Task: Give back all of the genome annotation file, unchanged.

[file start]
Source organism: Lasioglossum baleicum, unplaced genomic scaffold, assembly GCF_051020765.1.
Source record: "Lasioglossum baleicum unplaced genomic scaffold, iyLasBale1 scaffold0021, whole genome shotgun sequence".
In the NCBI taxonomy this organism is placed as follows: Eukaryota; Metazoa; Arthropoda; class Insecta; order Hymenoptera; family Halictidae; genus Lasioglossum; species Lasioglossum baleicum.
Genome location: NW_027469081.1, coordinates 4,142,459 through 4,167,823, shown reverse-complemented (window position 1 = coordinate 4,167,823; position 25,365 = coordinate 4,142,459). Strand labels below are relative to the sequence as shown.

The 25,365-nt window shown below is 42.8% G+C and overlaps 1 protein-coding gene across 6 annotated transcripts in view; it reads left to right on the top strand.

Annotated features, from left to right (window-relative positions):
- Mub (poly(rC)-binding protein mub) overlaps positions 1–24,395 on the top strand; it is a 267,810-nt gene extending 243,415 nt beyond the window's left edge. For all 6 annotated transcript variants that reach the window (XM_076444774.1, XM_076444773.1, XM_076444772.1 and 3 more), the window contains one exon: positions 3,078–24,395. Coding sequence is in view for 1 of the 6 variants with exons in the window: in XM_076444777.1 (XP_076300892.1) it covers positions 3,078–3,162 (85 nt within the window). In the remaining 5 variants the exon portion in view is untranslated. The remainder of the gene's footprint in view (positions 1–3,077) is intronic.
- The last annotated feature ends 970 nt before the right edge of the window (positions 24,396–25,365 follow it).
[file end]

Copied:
Source organism: Lasioglossum baleicum, unplaced genomic scaffold, assembly GCF_051020765.1.
Source record: "Lasioglossum baleicum unplaced genomic scaffold, iyLasBale1 scaffold0021, whole genome shotgun sequence".
In the NCBI taxonomy this organism is placed as follows: Eukaryota; Metazoa; Arthropoda; class Insecta; order Hymenoptera; family Halictidae; genus Lasioglossum; species Lasioglossum baleicum.
Genome location: NW_027469081.1, coordinates 4,142,459 through 4,167,823, shown reverse-complemented (window position 1 = coordinate 4,167,823; position 25,365 = coordinate 4,142,459). Strand labels below are relative to the sequence as shown.

The 25,365-nt window shown below is 42.8% G+C and overlaps 1 protein-coding gene across 6 annotated transcripts in view; it reads left to right on the top strand.

Annotated features, from left to right (window-relative positions):
- Mub (poly(rC)-binding protein mub) overlaps positions 1–24,395 on the top strand; it is a 267,810-nt gene extending 243,415 nt beyond the window's left edge. For all 6 annotated transcript variants that reach the window (XM_076444774.1, XM_076444773.1, XM_076444772.1 and 3 more), the window contains one exon: positions 3,078–24,395. Coding sequence is in view for 1 of the 6 variants with exons in the window: in XM_076444777.1 (XP_076300892.1) it covers positions 3,078–3,162 (85 nt within the window). In the remaining 5 variants the exon portion in view is untranslated. The remainder of the gene's footprint in view (positions 1–3,077) is intronic.
- The last annotated feature ends 970 nt before the right edge of the window (positions 24,396–25,365 follow it).